At first, I installed the RMB-1585 in my Manhattan system and used it as a three-channel amp. I defeated all bass management, so the RMB-1585 was running my Bowers & Wilkins 800 Diamond speakers full range. From the get-go, the sound was full, balanced, and almost devoid of characterwhat I consider to be the goal of amplifier performance. Judging from playing the DFF mastering file of Mahler's Symphony 5, in the recording by Iván Fischer and the Budapest Festival Orchestra (SACD/CD, Channel Classics CCS SA 34213), the RMB-1585 had plenty of muscle. I like to really turn up the volume on this powerful performance in outstanding soundwhen I did, there was no sense of congestion or dynamic limits, even with the brass in full cry.
When I switched to one of my go-to reviewing tracks, mezzo-soprano Marianne Beate Kielland and pianist Sergei Osadchuk's Come Away, Death (24-bit/176.4kHz PCM download, 2L), the Rotel provided as open, pure, and noise-free a sound as I have come to expect from this recording. If I noted anything, it was a slightly greater warmth in the voice and piano than I heard from the other amps on hand (McIntosh MC-303, Parasound Halo A 31)and, since I have not heard either of these musicians in person, I can't say which reproduction of them was the most accurate. That said, the RMB-1585's sound was not to be faulted.
Returning to bigger stuff, I played B.B. King and Eric Clapton's Riding with the King (DVD-Audio, Reprise 47612-9) at levels similar to those I'd enjoyed with the Mahler symphony. Bass and midbass saturated the room, but the voices and guitar solos remained clear and undistorted. It was only after I'd played the entire disc that I realized that the Rotel's fans were on. I'd set the fans to Low, but the RMB-1585's thermal sensor hadn't triggered them to switch on. It was only much later in this session that they were called on, but even then, I had to mute the music to hear them. Granted, the Rotel sat at the speaker end of the room, but I doubt I'd have heard the fans even if they were closer to me, as long as the music was playing.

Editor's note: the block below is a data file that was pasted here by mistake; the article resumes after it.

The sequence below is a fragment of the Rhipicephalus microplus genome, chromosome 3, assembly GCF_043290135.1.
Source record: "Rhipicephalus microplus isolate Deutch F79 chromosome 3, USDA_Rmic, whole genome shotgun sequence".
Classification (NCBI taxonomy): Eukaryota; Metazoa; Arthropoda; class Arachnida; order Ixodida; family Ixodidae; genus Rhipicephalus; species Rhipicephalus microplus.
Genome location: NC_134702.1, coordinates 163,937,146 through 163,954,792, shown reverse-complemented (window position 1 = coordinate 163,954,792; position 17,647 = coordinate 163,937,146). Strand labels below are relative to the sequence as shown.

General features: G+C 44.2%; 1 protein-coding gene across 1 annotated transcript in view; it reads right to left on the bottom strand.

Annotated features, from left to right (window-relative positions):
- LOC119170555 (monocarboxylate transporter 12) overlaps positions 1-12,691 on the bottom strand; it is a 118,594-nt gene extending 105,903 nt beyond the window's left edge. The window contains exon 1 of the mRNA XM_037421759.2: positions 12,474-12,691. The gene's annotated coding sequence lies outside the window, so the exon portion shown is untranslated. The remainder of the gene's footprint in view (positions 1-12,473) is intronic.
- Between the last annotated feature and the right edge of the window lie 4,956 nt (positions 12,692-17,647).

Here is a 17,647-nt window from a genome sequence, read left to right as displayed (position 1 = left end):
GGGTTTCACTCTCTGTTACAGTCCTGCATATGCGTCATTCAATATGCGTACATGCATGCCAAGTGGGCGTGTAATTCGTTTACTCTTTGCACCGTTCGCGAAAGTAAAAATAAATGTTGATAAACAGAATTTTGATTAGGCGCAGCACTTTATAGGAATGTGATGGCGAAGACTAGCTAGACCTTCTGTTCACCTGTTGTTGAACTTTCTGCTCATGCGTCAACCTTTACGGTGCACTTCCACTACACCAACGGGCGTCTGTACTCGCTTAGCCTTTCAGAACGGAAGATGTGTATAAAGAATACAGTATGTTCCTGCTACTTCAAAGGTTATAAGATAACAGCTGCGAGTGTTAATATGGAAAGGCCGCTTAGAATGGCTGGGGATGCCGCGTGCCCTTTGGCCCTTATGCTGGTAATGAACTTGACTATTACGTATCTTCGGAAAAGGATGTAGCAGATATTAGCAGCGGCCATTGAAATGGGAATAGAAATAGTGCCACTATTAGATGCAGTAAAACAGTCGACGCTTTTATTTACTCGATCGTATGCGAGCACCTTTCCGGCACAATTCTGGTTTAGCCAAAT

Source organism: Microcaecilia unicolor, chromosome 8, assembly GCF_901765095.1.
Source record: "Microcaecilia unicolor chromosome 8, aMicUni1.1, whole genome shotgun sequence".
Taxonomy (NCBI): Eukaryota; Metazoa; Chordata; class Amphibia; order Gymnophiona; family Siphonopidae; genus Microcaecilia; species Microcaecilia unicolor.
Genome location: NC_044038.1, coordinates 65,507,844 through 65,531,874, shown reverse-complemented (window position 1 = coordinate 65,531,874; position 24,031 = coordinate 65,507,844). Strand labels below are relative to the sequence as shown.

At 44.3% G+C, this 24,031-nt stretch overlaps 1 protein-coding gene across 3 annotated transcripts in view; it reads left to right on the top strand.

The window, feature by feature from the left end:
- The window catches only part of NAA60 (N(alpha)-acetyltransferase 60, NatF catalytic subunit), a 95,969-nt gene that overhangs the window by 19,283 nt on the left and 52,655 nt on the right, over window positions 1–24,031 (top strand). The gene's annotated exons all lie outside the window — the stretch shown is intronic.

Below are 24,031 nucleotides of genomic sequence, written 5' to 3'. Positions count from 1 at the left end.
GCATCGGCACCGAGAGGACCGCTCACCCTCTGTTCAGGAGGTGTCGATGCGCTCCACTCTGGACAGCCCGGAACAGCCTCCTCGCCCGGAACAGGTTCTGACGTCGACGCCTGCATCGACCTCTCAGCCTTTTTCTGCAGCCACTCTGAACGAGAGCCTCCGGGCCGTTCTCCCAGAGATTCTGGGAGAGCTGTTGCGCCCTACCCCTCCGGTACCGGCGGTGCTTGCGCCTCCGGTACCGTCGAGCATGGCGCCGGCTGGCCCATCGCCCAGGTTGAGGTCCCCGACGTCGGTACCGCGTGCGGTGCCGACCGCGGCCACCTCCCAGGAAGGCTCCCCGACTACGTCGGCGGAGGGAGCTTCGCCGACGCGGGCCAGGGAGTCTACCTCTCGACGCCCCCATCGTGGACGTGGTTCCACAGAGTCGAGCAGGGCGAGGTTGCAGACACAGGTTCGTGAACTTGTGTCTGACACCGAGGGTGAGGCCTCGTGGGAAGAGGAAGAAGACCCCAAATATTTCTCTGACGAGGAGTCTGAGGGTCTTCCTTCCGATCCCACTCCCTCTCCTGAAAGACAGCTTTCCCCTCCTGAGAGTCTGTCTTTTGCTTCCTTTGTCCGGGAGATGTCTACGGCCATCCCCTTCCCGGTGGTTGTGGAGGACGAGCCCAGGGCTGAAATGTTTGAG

The RMB-1585 was equally successful in my weekend system in Connecticut, where I used it to power the five-channel Paradigm speaker setup as well as a pair of Monitor Audio Silver 8s. I greatly appreciated the Rotel's warmth and clarity, as neither of these speakers has as subtly smooth a treble as the B&Ws. In comparison, the resident Bryston 9B-STT five-channel power amplifier sounded almost too detailed.
In my March 2014 column, I said, "In general, I don't find power amps to be an exciting prospect for review; as far as I can tell, a competent amp well matched to the application and other equipment will make only a small difference in a system's sound." My experience with the Rotel RMB-1585 confirms this. It's certainly a competent amplifier, and seemed well matched to each of the three speakers I tried it with. It made only small differences in their sounds compared to my other amps, although those differences were more significant with some speakers than with others. I want to get my excitement from the music, and the Rotel RMB-1585 is more than capable of delivering that. It's a really nice amp.